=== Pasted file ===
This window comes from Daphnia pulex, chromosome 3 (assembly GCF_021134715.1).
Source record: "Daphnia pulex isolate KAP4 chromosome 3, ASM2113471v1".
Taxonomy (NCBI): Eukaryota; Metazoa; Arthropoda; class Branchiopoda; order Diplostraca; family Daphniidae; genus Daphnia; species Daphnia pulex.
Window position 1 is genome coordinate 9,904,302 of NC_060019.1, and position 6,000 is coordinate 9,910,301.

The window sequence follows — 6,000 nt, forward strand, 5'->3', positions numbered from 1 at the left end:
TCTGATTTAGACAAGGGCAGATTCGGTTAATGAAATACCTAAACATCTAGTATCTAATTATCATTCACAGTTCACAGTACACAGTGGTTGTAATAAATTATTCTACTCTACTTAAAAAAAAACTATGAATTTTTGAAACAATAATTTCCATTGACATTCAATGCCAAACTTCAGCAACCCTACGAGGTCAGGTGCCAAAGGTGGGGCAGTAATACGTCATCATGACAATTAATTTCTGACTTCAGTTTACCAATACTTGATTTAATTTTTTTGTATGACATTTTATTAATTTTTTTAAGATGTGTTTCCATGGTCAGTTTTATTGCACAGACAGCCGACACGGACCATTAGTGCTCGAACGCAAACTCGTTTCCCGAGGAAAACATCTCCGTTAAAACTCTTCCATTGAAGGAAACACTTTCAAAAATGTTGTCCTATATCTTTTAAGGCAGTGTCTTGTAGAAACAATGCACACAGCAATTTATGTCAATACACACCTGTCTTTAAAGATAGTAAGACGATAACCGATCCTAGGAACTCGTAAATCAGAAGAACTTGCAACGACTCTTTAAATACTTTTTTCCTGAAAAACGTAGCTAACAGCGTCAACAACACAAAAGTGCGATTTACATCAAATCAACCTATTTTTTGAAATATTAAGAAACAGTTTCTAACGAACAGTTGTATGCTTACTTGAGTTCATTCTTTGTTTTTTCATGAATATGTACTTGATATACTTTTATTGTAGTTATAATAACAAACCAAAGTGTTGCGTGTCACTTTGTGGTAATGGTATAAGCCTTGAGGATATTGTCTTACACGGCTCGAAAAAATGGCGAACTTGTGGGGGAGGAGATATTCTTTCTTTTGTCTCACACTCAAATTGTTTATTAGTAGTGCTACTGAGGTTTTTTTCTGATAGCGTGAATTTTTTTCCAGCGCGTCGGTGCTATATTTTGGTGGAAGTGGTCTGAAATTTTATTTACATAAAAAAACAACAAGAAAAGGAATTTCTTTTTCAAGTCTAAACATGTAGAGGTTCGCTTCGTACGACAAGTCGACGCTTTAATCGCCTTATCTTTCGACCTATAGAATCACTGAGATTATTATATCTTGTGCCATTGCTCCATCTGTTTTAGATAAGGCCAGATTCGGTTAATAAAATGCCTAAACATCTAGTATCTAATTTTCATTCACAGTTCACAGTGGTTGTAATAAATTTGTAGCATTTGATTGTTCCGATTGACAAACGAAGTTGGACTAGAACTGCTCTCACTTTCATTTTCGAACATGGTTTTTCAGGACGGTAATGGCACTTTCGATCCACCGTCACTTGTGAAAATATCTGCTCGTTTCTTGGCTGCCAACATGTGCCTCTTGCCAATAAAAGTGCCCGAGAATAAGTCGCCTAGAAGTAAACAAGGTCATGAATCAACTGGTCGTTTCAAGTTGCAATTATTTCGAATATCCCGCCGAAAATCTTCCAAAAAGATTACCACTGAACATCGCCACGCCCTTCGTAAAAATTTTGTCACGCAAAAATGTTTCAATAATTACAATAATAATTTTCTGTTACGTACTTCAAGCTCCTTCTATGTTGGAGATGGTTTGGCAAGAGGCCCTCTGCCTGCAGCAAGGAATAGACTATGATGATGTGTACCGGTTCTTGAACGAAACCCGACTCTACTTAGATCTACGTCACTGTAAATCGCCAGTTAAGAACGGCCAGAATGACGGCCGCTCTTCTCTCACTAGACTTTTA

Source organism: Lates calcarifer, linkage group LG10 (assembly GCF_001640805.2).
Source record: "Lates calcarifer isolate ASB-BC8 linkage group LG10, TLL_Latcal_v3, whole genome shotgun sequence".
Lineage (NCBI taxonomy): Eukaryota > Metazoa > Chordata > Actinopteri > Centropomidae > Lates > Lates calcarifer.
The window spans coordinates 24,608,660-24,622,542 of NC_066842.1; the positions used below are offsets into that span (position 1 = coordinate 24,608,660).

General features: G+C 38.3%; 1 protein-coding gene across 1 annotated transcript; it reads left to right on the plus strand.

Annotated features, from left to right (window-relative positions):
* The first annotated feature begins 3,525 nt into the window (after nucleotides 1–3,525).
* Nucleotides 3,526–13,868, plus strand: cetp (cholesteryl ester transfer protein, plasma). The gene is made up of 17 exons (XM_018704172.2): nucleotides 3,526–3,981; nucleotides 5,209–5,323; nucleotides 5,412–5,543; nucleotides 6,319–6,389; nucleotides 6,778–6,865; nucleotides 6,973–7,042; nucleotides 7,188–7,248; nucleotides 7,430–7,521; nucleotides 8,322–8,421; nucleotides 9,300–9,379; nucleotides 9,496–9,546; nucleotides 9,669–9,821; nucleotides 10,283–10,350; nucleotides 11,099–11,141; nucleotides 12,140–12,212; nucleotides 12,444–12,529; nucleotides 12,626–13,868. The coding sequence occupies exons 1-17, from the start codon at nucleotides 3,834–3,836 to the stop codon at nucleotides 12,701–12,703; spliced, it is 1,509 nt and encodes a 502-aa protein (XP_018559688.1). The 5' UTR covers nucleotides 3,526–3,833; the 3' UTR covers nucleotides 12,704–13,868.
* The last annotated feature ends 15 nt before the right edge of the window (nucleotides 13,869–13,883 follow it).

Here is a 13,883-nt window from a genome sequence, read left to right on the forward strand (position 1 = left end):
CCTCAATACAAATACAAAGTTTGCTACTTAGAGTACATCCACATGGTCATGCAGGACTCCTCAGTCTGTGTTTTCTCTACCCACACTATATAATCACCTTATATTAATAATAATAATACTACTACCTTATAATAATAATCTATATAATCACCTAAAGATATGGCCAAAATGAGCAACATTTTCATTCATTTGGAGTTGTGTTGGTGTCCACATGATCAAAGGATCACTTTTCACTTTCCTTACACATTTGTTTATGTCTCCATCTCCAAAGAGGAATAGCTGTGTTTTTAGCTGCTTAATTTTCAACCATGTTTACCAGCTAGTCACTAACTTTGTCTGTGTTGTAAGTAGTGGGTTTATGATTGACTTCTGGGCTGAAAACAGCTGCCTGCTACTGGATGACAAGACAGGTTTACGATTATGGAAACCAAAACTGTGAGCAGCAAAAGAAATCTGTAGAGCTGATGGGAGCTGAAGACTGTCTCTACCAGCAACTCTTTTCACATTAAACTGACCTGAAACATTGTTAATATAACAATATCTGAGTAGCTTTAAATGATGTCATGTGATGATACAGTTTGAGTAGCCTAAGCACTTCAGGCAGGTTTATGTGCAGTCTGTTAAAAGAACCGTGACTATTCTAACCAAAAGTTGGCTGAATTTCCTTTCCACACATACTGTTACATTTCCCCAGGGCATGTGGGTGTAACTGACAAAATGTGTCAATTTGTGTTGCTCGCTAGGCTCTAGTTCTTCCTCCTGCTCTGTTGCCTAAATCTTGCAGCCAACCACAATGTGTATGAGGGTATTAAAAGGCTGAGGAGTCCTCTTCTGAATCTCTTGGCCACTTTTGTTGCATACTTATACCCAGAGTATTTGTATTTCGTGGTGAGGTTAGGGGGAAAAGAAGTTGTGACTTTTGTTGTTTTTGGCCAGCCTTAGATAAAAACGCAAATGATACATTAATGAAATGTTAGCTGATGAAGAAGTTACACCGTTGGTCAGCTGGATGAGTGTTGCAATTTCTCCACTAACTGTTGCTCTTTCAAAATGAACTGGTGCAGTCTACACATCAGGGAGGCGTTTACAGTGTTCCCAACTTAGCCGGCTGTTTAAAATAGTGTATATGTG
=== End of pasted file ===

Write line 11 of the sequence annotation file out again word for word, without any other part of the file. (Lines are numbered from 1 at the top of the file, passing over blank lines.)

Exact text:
General features: G+C 38.3%; 1 protein-coding gene across 1 annotated transcript; it reads left to right on the plus strand.